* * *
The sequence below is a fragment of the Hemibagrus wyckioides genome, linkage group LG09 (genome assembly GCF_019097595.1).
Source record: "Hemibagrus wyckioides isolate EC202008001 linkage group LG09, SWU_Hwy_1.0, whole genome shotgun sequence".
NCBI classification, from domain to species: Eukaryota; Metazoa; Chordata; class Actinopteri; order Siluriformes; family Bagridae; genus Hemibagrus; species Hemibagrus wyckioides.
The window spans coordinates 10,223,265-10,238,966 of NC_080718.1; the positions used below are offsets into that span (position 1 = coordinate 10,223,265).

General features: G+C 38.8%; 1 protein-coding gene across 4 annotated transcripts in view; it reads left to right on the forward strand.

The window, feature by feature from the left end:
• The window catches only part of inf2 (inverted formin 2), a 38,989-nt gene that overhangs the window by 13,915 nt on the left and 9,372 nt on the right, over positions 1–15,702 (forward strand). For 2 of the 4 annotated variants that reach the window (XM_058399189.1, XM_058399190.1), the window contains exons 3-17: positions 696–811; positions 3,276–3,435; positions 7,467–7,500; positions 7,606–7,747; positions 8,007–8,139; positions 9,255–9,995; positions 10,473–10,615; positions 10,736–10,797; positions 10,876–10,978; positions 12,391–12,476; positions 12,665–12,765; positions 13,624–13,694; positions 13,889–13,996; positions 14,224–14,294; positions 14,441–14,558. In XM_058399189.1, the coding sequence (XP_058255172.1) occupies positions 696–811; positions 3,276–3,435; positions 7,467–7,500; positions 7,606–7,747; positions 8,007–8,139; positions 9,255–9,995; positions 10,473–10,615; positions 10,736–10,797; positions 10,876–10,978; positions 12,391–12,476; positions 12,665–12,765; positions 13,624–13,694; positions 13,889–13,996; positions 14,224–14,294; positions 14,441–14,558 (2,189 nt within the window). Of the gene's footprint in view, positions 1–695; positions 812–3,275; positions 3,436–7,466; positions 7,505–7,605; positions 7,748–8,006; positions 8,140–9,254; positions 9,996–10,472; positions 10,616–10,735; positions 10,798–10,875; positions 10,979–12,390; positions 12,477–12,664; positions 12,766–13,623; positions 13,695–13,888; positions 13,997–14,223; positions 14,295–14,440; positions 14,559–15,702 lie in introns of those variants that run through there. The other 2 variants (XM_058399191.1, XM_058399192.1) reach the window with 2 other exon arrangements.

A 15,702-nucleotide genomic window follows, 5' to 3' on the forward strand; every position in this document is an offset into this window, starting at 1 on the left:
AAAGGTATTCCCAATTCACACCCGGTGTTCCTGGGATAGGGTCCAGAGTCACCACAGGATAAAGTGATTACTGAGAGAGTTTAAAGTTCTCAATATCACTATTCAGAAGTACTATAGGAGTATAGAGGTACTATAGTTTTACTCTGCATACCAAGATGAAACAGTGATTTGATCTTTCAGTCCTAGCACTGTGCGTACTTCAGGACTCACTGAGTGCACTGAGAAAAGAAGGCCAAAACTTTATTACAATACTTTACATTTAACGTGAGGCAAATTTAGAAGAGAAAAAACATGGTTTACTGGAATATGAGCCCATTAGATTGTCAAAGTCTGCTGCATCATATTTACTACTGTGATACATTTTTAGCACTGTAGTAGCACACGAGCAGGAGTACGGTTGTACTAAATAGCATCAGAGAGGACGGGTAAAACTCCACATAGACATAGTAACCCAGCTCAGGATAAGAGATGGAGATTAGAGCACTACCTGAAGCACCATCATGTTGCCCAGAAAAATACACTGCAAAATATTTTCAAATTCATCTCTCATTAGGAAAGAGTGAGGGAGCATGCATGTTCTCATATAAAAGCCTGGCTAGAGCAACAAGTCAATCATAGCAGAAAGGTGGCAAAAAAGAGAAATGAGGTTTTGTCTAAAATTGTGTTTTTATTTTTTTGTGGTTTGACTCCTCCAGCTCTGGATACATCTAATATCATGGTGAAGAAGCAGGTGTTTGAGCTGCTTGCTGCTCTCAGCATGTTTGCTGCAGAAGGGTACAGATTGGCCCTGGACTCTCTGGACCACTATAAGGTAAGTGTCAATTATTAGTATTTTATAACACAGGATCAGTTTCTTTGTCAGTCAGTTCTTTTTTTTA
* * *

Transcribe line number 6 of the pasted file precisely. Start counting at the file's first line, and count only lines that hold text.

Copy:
The window, feature by feature from the left end: